Astronomy Picture of the Day

Discover the cosmos! Each day a different image or photograph of our fascinating universe is featured, along with a brief explanation written by a professional astronomer.

2000 January 25
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A Lunar Eclipse in Three Exposures
Credit & Copyright: Stephen Barnes

Explanation: Our Moon turned red last week. The reason was that during the night of January 20, a total lunar eclipse occurred. The above digitally superimposed photographs captured the Moon three times during this lunar eclipse, once just as the Moon entered the Earth's shadow, once when the Moon was near the middle of the shadow, and once just before the Moon exited. The red tint of the eclipsed Moon is created by sunlight first passing through the Earth's atmosphere, which preferentially scatters blue light (making the sky blue) but passes and refracts red light, before reflecting back off the Moon. Differing amounts of clouds and volcanic dust in the Earth's atmosphere make each lunar eclipse appear differently.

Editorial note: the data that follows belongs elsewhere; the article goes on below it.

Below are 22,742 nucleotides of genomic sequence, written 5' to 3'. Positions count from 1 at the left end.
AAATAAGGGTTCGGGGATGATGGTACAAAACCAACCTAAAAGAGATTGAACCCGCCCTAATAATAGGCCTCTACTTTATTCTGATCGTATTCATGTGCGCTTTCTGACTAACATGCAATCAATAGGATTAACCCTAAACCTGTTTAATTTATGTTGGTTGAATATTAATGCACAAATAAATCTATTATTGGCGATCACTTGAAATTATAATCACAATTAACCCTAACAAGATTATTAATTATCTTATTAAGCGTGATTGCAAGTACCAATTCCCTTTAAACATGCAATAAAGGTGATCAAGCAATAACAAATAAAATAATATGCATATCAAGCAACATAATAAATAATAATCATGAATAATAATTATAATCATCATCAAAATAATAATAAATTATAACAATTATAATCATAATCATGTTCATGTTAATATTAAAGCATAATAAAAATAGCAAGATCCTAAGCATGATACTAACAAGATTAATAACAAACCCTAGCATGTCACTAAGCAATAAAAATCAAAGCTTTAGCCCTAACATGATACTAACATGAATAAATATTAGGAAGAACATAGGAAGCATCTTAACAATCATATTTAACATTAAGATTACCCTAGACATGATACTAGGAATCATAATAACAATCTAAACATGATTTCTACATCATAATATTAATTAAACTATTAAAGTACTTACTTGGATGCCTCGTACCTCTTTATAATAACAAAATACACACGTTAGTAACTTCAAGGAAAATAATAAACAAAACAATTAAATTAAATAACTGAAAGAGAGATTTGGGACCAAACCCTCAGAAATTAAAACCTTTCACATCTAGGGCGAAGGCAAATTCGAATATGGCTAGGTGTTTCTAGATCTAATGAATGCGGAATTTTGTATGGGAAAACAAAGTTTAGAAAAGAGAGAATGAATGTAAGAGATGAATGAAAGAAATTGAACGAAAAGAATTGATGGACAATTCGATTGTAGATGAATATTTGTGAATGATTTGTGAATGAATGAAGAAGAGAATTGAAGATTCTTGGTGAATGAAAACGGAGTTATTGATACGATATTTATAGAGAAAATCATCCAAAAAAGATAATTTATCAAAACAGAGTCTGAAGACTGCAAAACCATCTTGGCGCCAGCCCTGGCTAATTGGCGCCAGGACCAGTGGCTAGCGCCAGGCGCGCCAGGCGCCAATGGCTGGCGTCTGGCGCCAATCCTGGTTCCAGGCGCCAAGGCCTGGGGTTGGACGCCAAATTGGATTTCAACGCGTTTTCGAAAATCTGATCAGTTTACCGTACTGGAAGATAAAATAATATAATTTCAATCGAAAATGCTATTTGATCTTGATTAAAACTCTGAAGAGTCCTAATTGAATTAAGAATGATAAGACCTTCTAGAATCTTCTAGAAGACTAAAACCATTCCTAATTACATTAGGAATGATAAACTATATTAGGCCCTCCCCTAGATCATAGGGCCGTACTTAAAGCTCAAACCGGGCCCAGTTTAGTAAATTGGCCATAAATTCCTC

Tomorrow's picture: A Lunar Eclipse Over Time

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Authors & editors: Robert Nemiroff (MTU) & Jerry Bonnell (USRA)
NASA Technical Rep.: Jay Norris. Specific rights apply.
A service of: LHEA at NASA/ GSFC
& Michigan Tech. U.